Orange peel, gingersnaps, lemon meringue pie and some salted caramel here. Creamy and generous yet not heavy, with a medium body, soft bubbles and a supple, silky finish. Pinot Meunier and Chardonnay. Disgorged July 2022. 2g/L dosage.
James Suckling, JamesSuckling.com (August 2023)
The 2012 Champagne Clos des Monnaies Brut is equal parts Meunier and Chardonnay, from a tiny walled clos of 0.28 hectares. It was fermented and aged in neutral oak and rested on its lees in bottle for 50 months before disgorgement in May 2021. It pours a medium yellow hue with a fragrant perfume of white flowers and flows into clean, pure orchard fruit and chalk.
The palate is balanced and medium-bodied, with tension and length, and vibrant with lime, saline, and refreshing energy. It feels super youthful in its present state and can go for another 10-15 years.
Drink 2022 - 2037
Audrey Frick, JebDunnuck.com (November 2022)
About this WINE
Champagne Goutorbe-Bouillot, a venerable family enterprise situated in the picturesque village of Damery within the Marne Valley, stands at the heart of Champagne, embodying a legacy rooted in tradition since 1911. The Bouillot family, alongside the Goutorbe and Palpeux, passionately champion their philosophy of terroir respect, crafting a narrative that harmonises with the land.
Since 1980, the Domaine has embraced the "solera" or "perpetual reserve" method, an emblem of their dedication to crafting nuanced and exceptional Champagnes. A noteworthy aspect of their craft is the meticulous blending of vintages, with some creations boasting a fusion of wines aged for over 30 years.
Like the Solera system, Goutorbe-Bouillot utilises 50% of its annual reserve in the yearly blend. This intricate dance results in a wine that bears the imprints of bygone vintages, each contributing to a symphony of flavours and textures. The inception of this perpetual reserve dates back to 1980 for the Carte d’Or, extending to other non-vintage cuvées in 2000.
One of their stellar creations, a blend of 80% Pinot Noir and 20% Chardonnay, undergoes no malolactic fermentation. The result is a wine of remarkable depth, offering a compelling interplay of rich, gripping textures, aromatic intricacies, abundant brioche notes, and a resplendent lemony finish.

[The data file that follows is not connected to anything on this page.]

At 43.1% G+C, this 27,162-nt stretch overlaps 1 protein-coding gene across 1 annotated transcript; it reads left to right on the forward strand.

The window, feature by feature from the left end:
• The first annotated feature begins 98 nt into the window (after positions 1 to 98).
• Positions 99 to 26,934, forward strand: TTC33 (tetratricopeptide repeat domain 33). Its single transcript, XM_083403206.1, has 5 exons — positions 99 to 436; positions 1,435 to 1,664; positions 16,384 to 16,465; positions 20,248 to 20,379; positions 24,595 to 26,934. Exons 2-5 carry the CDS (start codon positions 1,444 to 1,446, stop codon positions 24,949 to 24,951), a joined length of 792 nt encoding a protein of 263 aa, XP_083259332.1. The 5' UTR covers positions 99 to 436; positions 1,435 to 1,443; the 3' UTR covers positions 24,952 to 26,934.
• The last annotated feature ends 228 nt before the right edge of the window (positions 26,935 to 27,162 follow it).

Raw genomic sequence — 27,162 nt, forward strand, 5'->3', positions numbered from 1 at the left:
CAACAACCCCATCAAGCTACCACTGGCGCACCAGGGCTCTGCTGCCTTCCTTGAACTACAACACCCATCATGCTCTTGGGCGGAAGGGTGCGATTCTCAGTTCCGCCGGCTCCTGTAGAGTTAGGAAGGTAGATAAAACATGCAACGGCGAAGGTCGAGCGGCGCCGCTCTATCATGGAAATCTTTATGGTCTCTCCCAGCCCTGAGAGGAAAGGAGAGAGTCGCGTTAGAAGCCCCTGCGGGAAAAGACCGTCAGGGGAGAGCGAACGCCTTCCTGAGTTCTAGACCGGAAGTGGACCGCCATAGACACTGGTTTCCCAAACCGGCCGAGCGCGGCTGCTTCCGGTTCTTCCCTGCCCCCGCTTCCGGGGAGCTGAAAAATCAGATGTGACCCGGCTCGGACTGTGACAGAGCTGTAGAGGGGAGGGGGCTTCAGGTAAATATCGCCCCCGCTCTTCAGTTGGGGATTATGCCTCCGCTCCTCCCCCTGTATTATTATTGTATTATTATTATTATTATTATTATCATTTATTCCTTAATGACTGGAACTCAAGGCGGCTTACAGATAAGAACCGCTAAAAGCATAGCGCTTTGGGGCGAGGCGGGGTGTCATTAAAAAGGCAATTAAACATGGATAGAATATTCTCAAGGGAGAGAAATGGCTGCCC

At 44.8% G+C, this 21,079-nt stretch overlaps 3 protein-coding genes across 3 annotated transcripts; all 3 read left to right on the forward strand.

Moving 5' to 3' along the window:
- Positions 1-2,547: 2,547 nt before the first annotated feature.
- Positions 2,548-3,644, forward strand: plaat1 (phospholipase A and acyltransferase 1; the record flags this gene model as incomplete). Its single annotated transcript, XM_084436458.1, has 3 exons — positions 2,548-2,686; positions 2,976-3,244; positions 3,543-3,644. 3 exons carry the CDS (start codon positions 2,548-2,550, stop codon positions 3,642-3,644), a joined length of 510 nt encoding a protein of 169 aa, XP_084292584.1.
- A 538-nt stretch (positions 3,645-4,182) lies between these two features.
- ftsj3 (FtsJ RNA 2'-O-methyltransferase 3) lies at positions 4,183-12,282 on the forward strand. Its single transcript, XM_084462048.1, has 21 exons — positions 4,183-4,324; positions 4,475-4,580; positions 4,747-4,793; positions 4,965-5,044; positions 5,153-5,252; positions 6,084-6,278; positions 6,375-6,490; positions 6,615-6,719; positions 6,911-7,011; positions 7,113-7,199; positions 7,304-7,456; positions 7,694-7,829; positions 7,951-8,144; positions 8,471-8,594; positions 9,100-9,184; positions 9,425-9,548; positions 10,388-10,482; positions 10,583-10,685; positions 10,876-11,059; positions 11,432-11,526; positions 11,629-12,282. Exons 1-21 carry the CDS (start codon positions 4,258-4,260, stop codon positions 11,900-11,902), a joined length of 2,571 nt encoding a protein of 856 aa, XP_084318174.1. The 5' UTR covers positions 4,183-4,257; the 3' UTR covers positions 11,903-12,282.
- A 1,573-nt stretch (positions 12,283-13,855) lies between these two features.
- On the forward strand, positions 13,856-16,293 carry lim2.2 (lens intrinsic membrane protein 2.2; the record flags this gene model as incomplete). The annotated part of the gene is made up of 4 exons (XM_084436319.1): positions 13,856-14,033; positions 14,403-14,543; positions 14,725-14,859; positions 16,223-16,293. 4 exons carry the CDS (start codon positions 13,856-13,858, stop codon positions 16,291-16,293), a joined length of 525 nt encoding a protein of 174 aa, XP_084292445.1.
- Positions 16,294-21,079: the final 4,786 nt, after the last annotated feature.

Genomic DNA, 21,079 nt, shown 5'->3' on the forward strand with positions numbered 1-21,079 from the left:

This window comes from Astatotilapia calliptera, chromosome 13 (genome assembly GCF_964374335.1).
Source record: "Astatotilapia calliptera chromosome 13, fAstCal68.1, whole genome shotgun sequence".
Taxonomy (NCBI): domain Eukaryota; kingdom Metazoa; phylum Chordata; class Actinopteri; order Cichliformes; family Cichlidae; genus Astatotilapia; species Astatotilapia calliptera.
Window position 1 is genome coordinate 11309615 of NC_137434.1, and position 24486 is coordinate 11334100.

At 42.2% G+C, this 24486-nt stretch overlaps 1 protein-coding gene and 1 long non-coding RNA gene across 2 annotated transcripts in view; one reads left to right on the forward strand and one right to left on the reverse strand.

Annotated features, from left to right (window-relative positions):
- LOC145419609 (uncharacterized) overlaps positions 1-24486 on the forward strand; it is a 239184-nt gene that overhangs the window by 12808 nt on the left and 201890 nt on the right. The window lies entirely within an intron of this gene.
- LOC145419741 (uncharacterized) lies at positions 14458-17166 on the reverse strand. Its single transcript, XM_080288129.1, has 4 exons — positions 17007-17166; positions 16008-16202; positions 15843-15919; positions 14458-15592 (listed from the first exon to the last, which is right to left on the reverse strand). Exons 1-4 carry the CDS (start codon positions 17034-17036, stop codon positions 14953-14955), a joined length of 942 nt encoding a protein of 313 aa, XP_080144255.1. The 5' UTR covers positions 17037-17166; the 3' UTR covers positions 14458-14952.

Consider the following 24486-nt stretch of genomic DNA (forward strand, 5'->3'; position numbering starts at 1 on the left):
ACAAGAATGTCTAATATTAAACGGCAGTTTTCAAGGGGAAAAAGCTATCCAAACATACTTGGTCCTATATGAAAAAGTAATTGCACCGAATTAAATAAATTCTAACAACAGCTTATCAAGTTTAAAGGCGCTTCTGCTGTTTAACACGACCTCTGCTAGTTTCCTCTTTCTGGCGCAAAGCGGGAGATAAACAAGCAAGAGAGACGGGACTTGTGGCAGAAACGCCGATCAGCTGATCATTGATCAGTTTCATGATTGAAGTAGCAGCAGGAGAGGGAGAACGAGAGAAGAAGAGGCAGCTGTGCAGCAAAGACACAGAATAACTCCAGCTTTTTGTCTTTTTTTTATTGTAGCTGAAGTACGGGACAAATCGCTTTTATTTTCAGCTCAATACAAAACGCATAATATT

Brut denotes a dry style of Champagne (less than 15 grams per litre). Most Champagne is non-vintage, produced from a blend from different years. The non-vintage blend is always based predominately on wines made from the current harvest, enriched with aged wines (their proportion and age varies by brand) from earlier harvests, which impart an additional level of complexity to the end wine. Champagnes from a single vintage are labelled with the year reference and with the description Millésimé.
Non-vintage Champagnes can improve with short-term ageing (typically two to three years), while vintages can develop over much longer periods (five to 30 years). The most exquisite and often top-priced expression of a house’s style is referred to as Prestige Cuvée. Famous examples include Louis Roederer's Cristal, Moët & Chandon's Dom Pérignon, and Pol Roger's Cuvée Sir Winston Churchill.
Which grapes are included in the blend, and their proportion, is one of the key factors determining the style of most Champagnes. Three grapes are used - Pinot Noir, Chardonnay and Pinot Meunier.
26% of vineyards in Champagne are planted with Chardonnay and it performs best on the Côtes des Blancs and on the chalk slopes south of Epernay. It is relatively simple to grow, although it buds early and thus is susceptible to spring frosts. It produces lighter, fresher wines than those from Burgundy and gives finesse, fruit and elegance to the final blend. It is the sole grape in Blancs de Blancs, which are some of the richest long-lived Champagnes produced.
Pinot Noir accounts for nearly 40% of the plantings in Champagne and lies at the heart of most blends - it gives Champagne its body, structure, strength and grip. It is planted across Champagne and particularly so in the southern Aube district.
The final component is Pinot Meunier and this constitutes nearly 35% of the plantings. Its durability and resistance to spring frosts make the Marne Valley, a notorious frost pocket, its natural home. It ripens well in poor years and produces a soft, fruity style of wine that is ideal for blending with the more assertive flavours of Pinot Noir. Producers allege that Pinot Meunier lacks ageing potential, but this does not deter Krug from including around 15% of it in their final blends.